A simple blood test could one day offer early detection of melanoma in the eye.
Researchers have discovered markers in the blood that can differentiate between a benign mole and a melanoma—and identify whether the cancer has spread to other areas of the body.
The blood test could monitor very early signs of the disease, says Mitchell Stark, an early career fellow at the University of Queensland Diamantina Institute.
“This blood test was able to detect the difference between a benign mole located at the back of the eye and a melanoma in the eye,” Stark says. “The test also has the potential to show if the melanoma has metastasized and spread to other areas of the body.
“Moles or naevi in the eye are common, but can be difficult to monitor because changes to their shape or coloring can’t always be seen as easily as on the skin.
“Outcomes are poor for people with melanoma in their eye if their cancer spreads to the liver. Given that having naevi in the eye is fairly common, this test may allow us to better screen these patients for early signs of melanoma formation.”
The study adds to research Stark conducted at QIMR Berghofer Medical Research Institute, where researchers first developed the panel of biomarkers and used it to detect melanoma on the skin.
In this research, researchers collected blood samples from people with either benign naevi or melanoma in the back of their eye, in addition to a small number of metastasized cases.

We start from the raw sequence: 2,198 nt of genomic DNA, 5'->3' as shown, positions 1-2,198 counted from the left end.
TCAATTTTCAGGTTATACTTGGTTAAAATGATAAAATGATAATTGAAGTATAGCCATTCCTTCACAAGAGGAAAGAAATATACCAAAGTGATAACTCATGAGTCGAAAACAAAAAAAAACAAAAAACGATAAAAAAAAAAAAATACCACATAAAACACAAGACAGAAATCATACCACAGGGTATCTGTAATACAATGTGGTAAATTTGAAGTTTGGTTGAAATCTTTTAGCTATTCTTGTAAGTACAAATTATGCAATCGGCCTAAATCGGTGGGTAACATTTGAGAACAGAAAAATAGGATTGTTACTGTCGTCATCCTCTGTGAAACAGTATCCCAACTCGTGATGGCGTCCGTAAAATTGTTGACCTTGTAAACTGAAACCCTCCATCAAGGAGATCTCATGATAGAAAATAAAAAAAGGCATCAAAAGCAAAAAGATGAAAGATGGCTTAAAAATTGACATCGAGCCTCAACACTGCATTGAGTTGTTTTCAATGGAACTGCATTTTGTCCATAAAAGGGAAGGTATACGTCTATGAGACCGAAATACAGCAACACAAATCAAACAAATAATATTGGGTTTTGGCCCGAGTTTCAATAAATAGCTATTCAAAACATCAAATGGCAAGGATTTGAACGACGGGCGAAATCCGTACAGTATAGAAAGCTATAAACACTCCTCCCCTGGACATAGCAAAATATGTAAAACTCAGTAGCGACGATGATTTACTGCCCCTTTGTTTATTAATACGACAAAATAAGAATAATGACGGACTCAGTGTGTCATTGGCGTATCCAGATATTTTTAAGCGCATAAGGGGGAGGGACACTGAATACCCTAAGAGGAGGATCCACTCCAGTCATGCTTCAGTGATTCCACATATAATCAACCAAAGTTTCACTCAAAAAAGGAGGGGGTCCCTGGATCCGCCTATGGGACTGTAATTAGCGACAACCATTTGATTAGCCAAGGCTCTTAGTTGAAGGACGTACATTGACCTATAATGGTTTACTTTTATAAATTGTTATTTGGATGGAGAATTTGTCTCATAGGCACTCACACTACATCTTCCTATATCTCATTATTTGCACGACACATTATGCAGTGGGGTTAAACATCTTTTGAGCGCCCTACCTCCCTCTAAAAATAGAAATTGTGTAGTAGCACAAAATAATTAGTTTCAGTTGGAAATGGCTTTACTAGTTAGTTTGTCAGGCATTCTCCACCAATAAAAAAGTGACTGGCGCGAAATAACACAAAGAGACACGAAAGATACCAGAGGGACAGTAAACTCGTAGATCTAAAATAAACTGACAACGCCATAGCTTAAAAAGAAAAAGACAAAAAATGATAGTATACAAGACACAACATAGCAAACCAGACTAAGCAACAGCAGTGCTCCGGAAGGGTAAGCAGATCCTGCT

Researchers then tested the samples against the panel of microRNA biomarkers to distinguish the stage of disease.
Stark says after further development, the blood test has the potential as a monitoring tool in conjunction with optometrists, GPs, and specialists.
“If someone went to their optometrist for a regular check-up and a mole was found, you could have this blood test at each routine visit to help monitor mole changes,” he says. “If the biomarker in the blood had increased, it might be an early warning sign of melanoma.
“Knowing this patient was high-risk means they could be monitored more closely for the potential spread of cancer and be progressed more rapidly through the healthcare system.”
The test would be extremely helpful in clinical practice, says Bill Glasson, an ophthalmologist and service director at Queensland Ocular Oncology.
“These research findings are exciting for our patients with ocular tumors. It will allow for earlier diagnosis as well as giving doctors an earlier indication of the development of metastatic disease and importantly, a better outcome for our patients.”
The National Health and Medical Research Council and the Merchant Charitable Foundation funded the work.
The research appears in Translational Vision Science & Technology.
Source: University of Queensland